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Brexit ‘not a big deal for us’ says Diageo chief

Ivan Menezes, Diageo’s chief executive, seems a much more relaxed man than when he took over the top job three years ago.

Ivan Menezes
Ivan Menezes, Diageo’s chief executive

In the intervening period he has had to contend with febrile in demand in the US, which accounts for almost half the group’s profits, China’s crackdown on ostentation and political entertaining, a European market becalmed by virtual recession, the comparative strength of sterling and the legal wrangling involved in becoming the controlling shareholder of India’s United Sprits (USL).

No wonder at times he seemed defensive. But when presenting Diageo’s full-year results yesterday, Menezes had the air of someone who can see his strategies working, of being in control of a business he has made leaner and morefleet of foot.

True, as the drinks business reported yesterday, net profit for the year to June 30 fell from £2.38bn a year ago to £2.24bn, but that is explained by the effects of one-off disposals and adverse exchange rates.

The underlying trend is positive.

Volumes grew by 1.3% organically, net sales were up by 2.8% and operating profit was 3.5% ahead.

Menezes said the results delivered “what we set out to achieve” and demonstrated the group’s “momentum”. Indeed, most trends within the company were much more positive in the six months since Christmas than in the first half of Diageo’s financial year.

Menezes had billed 2015/16 as a transition year. And that is what it was. The crucial performance in the US saw net sales grow by 3%, but the strategic North American whiskey brands grew by 6% as Crown Royal and Bulleit gained market share.

Even in the tough European markets, net sales rose by 3%, the same as in Africa. The Asia Pacific region put on 2%, but within that South East Asia grew by 16% and the China market stabilised with the Shui Jing Fang baijui seeing net sales 22% ahead. Earlier this week, USL in India reported an almost quadrupling of first quarter profits.

Across the board, Menezes and his team squeezed extra results from their marketing budgets and controlled stocks more tightly through improved systems. In addition, he streamlined the group by disposing of non-core assets such as the American wines, the Gleneagles hotel and Bushmills Irish Whiskey.

“Our six global brands and our US spirits business are all back in growth and we have seen a significant improvement in the performance of our scotch and beer portfolios, “he said.”The delivery of volume growth; organic margin expansion; increased free cash flow; and the disposal of £1bn in non-core assets, comes from an everyday focus on efficiency in each aspect of our business.”

While never closing his options, he suggested that he has got the product portfolio into largely the shape he wants and that further significant disposals were unlikely. But he does have plenty of firepower if a likely acquisition is identified.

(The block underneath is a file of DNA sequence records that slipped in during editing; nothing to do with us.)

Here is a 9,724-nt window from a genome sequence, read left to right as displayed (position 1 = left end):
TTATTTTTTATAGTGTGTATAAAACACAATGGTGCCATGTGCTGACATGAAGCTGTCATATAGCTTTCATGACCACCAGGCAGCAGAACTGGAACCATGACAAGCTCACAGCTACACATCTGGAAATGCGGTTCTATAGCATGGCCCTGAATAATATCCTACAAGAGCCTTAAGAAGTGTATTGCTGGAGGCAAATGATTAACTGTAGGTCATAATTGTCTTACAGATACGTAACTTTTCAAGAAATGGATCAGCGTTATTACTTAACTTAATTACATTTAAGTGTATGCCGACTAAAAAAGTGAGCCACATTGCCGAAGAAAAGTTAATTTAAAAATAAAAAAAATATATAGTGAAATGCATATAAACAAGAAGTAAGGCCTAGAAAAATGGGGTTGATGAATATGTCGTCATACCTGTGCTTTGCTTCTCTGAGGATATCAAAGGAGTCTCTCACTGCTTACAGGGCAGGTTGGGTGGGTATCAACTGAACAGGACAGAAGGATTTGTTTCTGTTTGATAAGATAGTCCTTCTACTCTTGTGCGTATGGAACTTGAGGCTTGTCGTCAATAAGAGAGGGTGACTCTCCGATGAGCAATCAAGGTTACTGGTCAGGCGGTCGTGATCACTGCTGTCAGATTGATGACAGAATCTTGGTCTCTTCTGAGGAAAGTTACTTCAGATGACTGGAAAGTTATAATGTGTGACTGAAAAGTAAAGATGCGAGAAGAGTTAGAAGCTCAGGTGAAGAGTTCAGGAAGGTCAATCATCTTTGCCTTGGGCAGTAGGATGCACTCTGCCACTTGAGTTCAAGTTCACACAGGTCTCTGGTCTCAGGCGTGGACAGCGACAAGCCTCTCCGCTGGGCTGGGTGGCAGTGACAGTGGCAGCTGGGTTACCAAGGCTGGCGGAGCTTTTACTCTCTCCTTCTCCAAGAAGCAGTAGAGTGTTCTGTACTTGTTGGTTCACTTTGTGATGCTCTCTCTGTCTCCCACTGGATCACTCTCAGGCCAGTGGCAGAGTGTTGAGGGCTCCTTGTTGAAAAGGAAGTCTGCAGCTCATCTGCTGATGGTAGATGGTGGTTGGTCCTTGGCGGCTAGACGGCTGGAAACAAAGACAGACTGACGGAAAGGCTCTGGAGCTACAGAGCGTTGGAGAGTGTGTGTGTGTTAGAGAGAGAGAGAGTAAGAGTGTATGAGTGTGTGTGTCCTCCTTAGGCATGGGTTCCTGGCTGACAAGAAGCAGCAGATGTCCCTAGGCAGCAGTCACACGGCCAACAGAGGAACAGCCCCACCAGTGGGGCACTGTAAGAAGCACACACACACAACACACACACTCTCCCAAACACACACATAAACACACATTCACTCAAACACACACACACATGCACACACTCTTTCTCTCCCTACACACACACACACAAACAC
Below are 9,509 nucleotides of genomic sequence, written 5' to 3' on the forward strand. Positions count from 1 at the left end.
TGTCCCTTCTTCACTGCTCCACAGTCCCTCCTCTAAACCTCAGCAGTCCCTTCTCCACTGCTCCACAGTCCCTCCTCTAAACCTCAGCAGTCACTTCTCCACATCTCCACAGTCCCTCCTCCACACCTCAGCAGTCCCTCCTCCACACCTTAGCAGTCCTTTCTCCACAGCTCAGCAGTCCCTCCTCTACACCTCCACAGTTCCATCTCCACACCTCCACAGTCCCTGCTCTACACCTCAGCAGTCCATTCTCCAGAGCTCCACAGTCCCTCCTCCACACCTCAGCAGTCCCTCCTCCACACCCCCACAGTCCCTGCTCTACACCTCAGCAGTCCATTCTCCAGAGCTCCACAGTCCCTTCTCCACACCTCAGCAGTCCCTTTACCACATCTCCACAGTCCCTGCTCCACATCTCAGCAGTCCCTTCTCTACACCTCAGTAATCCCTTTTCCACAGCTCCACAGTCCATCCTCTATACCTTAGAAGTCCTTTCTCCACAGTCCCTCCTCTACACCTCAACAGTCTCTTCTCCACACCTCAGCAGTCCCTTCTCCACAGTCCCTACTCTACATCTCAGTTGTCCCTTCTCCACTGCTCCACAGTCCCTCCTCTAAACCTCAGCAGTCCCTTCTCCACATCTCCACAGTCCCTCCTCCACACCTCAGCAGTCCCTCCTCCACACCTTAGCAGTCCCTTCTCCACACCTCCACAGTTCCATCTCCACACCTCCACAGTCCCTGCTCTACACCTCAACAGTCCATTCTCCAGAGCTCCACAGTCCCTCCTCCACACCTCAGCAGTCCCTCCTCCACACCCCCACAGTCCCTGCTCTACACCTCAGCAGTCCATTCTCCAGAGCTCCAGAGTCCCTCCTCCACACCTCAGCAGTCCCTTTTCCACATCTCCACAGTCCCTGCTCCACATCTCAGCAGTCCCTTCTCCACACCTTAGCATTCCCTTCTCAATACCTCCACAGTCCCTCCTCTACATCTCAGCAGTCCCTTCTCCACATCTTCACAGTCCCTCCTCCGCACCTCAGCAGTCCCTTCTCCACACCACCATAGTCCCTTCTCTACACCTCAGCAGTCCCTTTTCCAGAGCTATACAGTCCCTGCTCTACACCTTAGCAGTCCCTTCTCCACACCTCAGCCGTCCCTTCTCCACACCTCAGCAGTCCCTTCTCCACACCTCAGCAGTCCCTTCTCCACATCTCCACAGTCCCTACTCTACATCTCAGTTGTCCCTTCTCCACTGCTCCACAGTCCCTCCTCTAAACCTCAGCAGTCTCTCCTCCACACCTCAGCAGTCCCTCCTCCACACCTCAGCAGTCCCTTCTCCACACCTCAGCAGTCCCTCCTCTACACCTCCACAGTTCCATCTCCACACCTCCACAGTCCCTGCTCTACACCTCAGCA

Menezes went on to paint a more optimistic picture for shareholders than he has at the end of the past two financial years “These results position us well to deliver a stronger performance in F17,” he said. “We are confident of achieving our objective of mid-single digit top line growth, and in the three years ending F19 delivering 100bps of organic operating margin improvement.”

Indeed, confidence was a theme running through his remarks and this has been reflected in the share price which has soared from about £18 in the run up to the Brexit vote to above £22 today. And significantly most stockbroker analysts rate Diageo a “hold” or a “buy”. They too see the potential Menezes is keen to exploit.

“Brexit is not a big deal for us”, he said.

While it creates some uncertainty, Menezes is confident (that word again) that European markets will remain unaffected because World Trade Organisation rules will apply.

Elsewhere around the globe Scotch could face some legislative headwinds, however Menezes said: “There are opportunities if we get this [Brexit] right.”

He pointed out that Diageo already has more experienced trade negotiators in Brussels than the UK government and that his sole aim in that regard was to make sure that the scotch whisky industry, which is Britain’s largest food and drink sector exporter, emerged from the process buoyantly. He expressed a minor irritation that there might be “more paperwork”.

Meanwhile the post-June 23 fall in sterling’s value is predicted to lift sales in the year just begun by about £1.1bn, adding an extra £370m or so to the bottom line in 12 months time. Finance director Kathryn Mikells points out that that will only partially redress the foreign exchange hits Diageo has taken in the past three years.

In some ways, Menezes remains cautious. Despite £2.1bn in free cash flow, he still wants to get Diageo’s net debt down so that the Ebitda ratio falls from 2.5 to 2.3 or below. “In that respect we are a conservative company,” he says.

And if final proof were needed about how much more positive he seems, he even laughed off a question about whether he wished he had never hear of Vijay Mallya, the former controlling shareholder and chairman of USL. “Just look at the potential [of USL],” he beamed. “You have to overcome problems to get the results.”

And anyhow, USL has a strong management team put in place by Diageo and the Mallya machinations, despite their intrigue, are in the past.

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